The LM3916 layout is in version 2.1. It is a revision of an old design of mine, so was upgraded to v2.x. I built and tested v2.0 and then fixed a couple of mistakes (including an unconnected power rail – doh!) to get to v2.1.

Does it use any special/expensive/hard-to-find parts?
Not really. The 10-segment LED matrix for the LM3916 circuit is available in both bicolor (red/green) and tricolor (red/yellow/green) versions that match the audio indication levels of the LM3916, but they can be a bit hard to find. I believe they are made by Kingbright and they typically show up on ebay – i honestly can’t remember where I bought mine, but it was probably there :D

Anything else I need to know?

  • Due to the peak detection circuit, the LM3916 circuit isn’t likely to work with the LM3914 (linear scale) or LM3915 (“standard” log scale) ICs. If this is what you want, have a look at the respective data sheets and google – plenty of other designs out there then :-)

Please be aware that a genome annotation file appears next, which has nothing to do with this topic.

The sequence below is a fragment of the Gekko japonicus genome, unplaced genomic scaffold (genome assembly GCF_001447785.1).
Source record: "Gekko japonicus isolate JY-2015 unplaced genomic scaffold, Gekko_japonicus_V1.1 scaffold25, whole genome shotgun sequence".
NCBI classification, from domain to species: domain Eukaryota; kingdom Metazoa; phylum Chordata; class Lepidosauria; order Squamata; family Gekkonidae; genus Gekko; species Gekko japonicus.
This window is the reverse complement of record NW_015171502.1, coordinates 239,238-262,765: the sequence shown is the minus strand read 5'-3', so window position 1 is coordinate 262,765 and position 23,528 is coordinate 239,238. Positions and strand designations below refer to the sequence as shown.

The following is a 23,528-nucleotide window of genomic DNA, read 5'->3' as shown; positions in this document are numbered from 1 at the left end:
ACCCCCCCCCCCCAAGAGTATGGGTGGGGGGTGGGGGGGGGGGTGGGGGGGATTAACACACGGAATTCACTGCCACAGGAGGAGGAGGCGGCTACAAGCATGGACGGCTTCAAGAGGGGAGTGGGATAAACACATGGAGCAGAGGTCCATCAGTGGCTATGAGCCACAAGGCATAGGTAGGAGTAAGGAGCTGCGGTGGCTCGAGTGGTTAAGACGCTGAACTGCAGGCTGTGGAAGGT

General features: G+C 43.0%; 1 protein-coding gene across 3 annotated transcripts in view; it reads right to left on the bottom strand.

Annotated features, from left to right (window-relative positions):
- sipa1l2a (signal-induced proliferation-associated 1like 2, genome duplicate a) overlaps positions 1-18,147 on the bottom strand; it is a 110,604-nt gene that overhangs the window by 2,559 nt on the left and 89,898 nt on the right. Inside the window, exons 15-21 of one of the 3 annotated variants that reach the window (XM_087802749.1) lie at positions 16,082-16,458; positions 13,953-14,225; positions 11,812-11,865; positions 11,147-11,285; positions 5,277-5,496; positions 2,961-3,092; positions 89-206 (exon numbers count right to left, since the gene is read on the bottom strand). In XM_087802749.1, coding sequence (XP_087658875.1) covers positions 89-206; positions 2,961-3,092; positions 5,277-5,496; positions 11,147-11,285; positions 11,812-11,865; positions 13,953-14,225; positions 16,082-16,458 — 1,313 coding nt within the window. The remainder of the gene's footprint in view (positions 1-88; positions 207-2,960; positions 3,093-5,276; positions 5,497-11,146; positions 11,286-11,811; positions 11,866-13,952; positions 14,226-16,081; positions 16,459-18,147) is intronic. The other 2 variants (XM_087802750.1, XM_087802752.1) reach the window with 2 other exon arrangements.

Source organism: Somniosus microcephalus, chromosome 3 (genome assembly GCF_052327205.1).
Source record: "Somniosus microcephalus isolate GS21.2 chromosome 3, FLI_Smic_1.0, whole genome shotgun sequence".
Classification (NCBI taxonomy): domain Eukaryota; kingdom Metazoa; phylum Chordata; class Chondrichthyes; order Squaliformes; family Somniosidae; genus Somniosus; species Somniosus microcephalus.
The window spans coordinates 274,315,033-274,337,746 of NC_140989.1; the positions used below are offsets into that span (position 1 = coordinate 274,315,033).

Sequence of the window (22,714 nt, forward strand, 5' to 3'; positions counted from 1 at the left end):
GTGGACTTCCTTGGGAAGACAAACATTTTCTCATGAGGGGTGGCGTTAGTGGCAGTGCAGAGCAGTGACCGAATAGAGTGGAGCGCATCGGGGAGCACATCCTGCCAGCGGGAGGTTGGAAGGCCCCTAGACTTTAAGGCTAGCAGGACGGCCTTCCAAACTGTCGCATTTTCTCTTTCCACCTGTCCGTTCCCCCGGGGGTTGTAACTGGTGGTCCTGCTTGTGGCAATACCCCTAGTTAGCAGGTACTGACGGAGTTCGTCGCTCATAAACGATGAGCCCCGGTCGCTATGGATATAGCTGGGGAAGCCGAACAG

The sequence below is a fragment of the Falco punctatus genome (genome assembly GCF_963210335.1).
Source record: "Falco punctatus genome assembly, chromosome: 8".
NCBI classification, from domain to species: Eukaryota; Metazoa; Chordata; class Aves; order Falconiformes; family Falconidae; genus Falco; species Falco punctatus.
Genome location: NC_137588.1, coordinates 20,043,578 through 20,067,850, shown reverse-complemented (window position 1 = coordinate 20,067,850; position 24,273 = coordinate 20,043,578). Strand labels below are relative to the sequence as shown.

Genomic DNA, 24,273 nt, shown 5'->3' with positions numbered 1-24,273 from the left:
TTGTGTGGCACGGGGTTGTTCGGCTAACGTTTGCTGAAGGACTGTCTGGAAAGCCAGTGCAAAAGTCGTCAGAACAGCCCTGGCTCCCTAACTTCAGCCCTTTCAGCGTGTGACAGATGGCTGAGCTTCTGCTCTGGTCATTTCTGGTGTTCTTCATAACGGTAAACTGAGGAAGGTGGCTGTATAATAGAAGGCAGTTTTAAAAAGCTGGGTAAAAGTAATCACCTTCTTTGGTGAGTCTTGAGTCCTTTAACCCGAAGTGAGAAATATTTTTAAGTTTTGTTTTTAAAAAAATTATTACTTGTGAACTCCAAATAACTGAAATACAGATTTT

• The LED matrix should be mounted on the back of the PCB, but then the board should be reversed for mounting on a panel. The gives the correct orientation for a multicolor matrix as well.
  • You should note that the analogue driver is designed with a balanced input.

Downloads:
Download design files here

Related information:
Note: Always read the “intro post” for additional important information about my designs.

Please refer to the respective design articles and to the data sheet for the LM3916 IC for additional information.

univumeter-1

Another upgrade…